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In its Scout variant, the Skoda Kodiaq gets cosmetic upgrades inside and out along with an off-road mode and tyre pressure monitoring system
Skoda’s Scout range of cars have always been the rugged and more off-road ready versions of the car they’re based on. Internationally, Skoda sells Scout variants of the Superb, Karoq and the flagship Kodiaq SUV. However, India only gets the Scout variant of the Kodiaq. It was launched last month at Rs 33.99 lakh, ex-showroom and recently we got to drive it around the Pench Tiger Reserve in Madhya Pradesh. Also, this is the first car to be rolled out after the restructuring announcement of VW Companies in India where Skoda India is taking the lead for product development and engineering for both brands in India.
The design upgrades on the Kodiaq Scout over the standard Kodiaq are minimal. The SUV gets front bumper inserts, a rear diffuser, roof rails and ORVMs – all now in metallic silver finish, distinguishing the Scout from the regular Style and the L&K variants. The silver bumper insert has made the Kodiaq Scout 8mm longer than the Style and L&K variants. There are also the new dual tone 18-inch alloy wheels, available only on this variant. The Scout badging on front fenders and new Skoda badging style at the rear too will help you make out that this is the more off-road focused variant.
“The off-road mode certainly makes the Kodiaq Scout better at the dirty jobs than its other variants”
On the inside, there are three major changes. The first being the all new Alcantara leather upholstery and a brush wood finish on the dashboard, both of which dial up the premium feel of the cabin. Another addition is the off-road button on the centre console that activates the hill descent control and adjusts TC and braking for better low-speed performance off the beaten path. It also displays three digital dials on the touchscreen that show the compass, altitude meter and tilt angle of the wheels. The Scout stitching on the seats is a nice touch as well.
The off-road mode certainly makes the Kodiaq Scout better at the dirty jobs than its other variants. However, it doesn't make it a full blown mud-plugging machine. Rather, it makes the Scout off-road ready, which means it can tackle mild off-road trails without breaking a sweat. At 188mm, the ground clearance too remains the same, which means that the Style and L&K variants are almost equally capable around rough terrains as the Scout. They all also get a rough road package that adds protection for the rear suspension lateral arms and brake hoses.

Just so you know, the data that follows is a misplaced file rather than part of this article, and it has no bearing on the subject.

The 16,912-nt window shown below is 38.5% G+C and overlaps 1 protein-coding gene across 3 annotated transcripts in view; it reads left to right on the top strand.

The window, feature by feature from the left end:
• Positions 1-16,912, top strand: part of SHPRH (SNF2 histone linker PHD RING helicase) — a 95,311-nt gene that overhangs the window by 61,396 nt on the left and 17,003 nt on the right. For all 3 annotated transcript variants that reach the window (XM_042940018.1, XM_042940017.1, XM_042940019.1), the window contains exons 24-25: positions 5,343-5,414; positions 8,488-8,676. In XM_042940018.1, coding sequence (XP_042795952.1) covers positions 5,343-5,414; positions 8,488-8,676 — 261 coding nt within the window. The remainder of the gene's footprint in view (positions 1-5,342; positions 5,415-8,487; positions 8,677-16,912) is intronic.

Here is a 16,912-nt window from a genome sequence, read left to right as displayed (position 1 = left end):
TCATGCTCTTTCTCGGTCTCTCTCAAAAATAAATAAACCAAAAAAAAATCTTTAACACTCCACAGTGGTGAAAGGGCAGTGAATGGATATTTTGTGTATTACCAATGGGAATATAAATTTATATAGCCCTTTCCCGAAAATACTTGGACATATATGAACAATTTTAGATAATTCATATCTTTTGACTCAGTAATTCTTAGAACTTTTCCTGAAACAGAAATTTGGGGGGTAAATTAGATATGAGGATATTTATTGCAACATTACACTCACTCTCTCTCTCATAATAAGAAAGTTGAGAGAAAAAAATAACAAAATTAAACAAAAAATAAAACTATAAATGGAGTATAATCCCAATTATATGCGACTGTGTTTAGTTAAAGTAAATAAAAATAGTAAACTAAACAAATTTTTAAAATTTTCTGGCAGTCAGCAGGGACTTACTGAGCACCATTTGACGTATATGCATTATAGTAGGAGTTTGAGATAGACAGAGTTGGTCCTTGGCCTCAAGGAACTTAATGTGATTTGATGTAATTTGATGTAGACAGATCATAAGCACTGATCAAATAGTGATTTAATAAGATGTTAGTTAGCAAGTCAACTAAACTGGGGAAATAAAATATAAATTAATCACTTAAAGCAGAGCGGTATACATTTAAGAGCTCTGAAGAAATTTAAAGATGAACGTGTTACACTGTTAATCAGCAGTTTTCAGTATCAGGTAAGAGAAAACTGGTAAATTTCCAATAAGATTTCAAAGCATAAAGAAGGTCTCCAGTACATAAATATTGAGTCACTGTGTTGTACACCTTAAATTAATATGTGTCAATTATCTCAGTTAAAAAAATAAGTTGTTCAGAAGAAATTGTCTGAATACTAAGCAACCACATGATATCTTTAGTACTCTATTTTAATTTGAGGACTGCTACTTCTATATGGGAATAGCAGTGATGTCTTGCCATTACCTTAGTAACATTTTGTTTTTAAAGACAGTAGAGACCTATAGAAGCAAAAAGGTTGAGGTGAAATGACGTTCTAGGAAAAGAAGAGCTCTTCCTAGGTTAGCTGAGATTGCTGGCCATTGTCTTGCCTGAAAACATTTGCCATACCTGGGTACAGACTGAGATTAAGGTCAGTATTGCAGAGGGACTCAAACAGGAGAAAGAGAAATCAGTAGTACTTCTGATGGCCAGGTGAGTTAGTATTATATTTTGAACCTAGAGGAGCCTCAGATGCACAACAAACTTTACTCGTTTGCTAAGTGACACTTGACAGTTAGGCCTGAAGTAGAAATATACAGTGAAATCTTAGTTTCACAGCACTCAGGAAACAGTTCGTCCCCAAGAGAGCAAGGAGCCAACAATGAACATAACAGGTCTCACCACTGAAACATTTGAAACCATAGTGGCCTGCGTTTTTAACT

The trails around the Pench Forest Reserve were easily tackled by the Kodiaq Scout. And the 4X4 system and the traction control work very well. The SUV is primarily front wheel drive, but it can electronically alter wheel torque distribution when it senses loss of grip on any tyre. We were told that the system has the ability to send as much as 90% torque to a single wheel if needed. Some experimentation did highlight this aspect. With one wheel in the air, the TC worked in tandem with the braking systems, stopping the wheel with no traction from spinning, sending more torque to the tyres with grip.
“The tyre pressure monitoring system is unique to the Scout”
That said, the Kodiaq Scout remains an excellent SUV on the road. The driving dynamics are superb and it has a very European feel to it. The steering feels communicative and the suspension strikes a great balance between comfort and sportiness. Not to mention this proven 2.0-litre diesel engine that delivers all of its 148bhp and 349Nm of torque linearly. There’s of course turbo lag at the beginning of the rev range but post 2000rpm there’s a nice surge of power and the Kodiaq pulls cleanly till about 4500rpm. And do I even need to mention how good this 7-speed DSG is? This is one of our favourite transmissions. Just like in the Rapid, Octavia and the Superb, it delivers seamless, jerk-free shifts in the Kodiaq Scout too.
The Scout misses out on the virtual cockpit and the 360-degree camera and these features are only available on the top end L&K variant. On the other hand, the tyre pressure monitoring system is unique to the Scout. However, it retains all other premium features like hands-free parking, paddle shifters, 10-speaker Canton sound system, Andoid Auto and Apple CarPlay, three-zone climate control, 12-way adjustable driver and passenger seat with lumbar support, panoramic sunroof among others.
Apart from the minor cosmetic upgrades on the interior and the exterior and the off-road mode, there aren’t any major upgrades on the Kodiaq Scout over its other variants. If you’re looking for a proper off-roading machine, then the Toyota Fortuner, Ford Endeavour or the Mahindra Alturas G4 better suit the description. However, the Kodiaq Scout can surely venture into the trails to an extent. It’s an excellent car to drive on normal roads with its European sophistication and with all its creature comforts, it also pampers you and makes sure you’re cocooned in comfort all the time.